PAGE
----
If you are a movie lover, you have probably marveled over the sophistication of computer-generated images (CGI). Dinosaurs and aliens have never looked more real on screen. We know those images are not real; however, advanced image technology can be used for nefarious purposes in the real world. If you are following the war in Ukraine, you probably heard about the “deepfake” video of Ukrainian President Volodymyr Zelenskyy urging his military members to lay down their arms. Fortunately, it was quickly debunked. Deepfakes are getting so realistic that we can no longer say, “Seeing is believing.” Several years ago, journalist Joe Andrews warned that deepfakes were going to become a real problem. He explained, “The threat is called ‘deepfaking,’ a product of AI and machine learning advancements that allows high-tech computers to produce completely false, yet remarkably realistic, videos depicting events that never happened or people saying things they never said.” To underscore his argument, the following video accompanied his article.
Andrews notes, “Deepfake technology is allowing organizations that produce fake news to augment their ‘reporting’ with seemingly legitimate videos, blurring the line between reality and fiction like never before — and placing the reputation of journalists and the media at greater risk.” If you think that deepfakes are only a problem because they can spread lies and misinformation, Sam Gregory (@SamGregory) of the human rights group Witness, indicates an even greater problem is that they make people suspicious of the truth. He explains, “The particular issue is around the so-called liar’s dividend, where it’s easy to claim a true video is falsified and place the onus on people to prove it’s authentic.” Hany Farid, a professor at the University of California and an expert in digital media forensics, adds, “It pollutes the information ecosystem, and it casts a shadow on all content.”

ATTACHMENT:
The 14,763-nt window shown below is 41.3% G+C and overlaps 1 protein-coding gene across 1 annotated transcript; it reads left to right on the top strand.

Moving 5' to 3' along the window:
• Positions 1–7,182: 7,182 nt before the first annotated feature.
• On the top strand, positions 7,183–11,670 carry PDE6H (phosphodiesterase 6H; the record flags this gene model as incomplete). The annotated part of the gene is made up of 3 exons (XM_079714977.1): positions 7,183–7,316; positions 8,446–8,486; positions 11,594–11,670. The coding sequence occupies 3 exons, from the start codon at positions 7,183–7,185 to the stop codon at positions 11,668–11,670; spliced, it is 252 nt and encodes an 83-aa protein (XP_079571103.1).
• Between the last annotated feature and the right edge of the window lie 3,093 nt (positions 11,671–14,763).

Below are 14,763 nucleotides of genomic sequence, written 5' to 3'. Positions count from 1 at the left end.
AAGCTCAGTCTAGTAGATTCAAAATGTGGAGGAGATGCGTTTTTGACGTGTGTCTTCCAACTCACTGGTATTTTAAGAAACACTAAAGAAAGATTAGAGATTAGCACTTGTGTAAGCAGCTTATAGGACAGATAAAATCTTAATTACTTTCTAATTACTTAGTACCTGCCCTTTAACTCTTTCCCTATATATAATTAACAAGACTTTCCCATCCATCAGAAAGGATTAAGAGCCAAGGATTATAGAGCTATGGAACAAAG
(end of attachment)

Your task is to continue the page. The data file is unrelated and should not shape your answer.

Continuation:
Using AI to Counter Deepfakes
Ronald van Loon (@Ronald_vanLoon), CEO of Intelligent World, reports that deepfakes are a growing challenge. “Though in many cases deepfakes manifest as harmless memes or clever marketing campaigns,” he writes, “deepfake technologies are a growing cultural, political, economic, social, and business risk with the power to cause harm. The implications of deepfakes are disturbing, from spreading disinformation and inflicting reputational damage on political and public figures, to corporate espionage, and cyberattacks. Dedicated deepfake communities and sites are proliferating that even enable consumers to commission custom deepfakes.” According to many experts, countering deepfakes will require fighting fire with fire (i.e., using AI to detect AI-created deepfakes). Van Loon goes on to discuss some of the efforts currently underway to fight deepfakes. They are:
• The DeepFake Challenge. “The DeepFake Detection Challenge (DFDC), a competition created by AWS, Microsoft, Facebook, the Partnership on AI, and academics, was run on Kaggle and offered a $1 million prize to global researchers who could develop innovative technologies to aid in detecting Deepfakes and manipulated media. It garnered over 2,000 participants and generated over 35,000 deepfake detection models.”
• MIT Detect Fakes. “Detect Fakes is a MIT research initiative that strives to pinpoint methods to counteract AI-generated misinformation, and features videos that prompt participants to practice if they can discern a DeepFake from a real video.”
• UC Berkeley/Stanford Lip-sync Research. “Researchers from UC Berkeley and Stanford created an AI-driven approach to detect lip-sync technology, which is able to identify 80 percent of fakes by understanding the misalignment between the shapes of people’s mouths and the sounds they make when they speak.”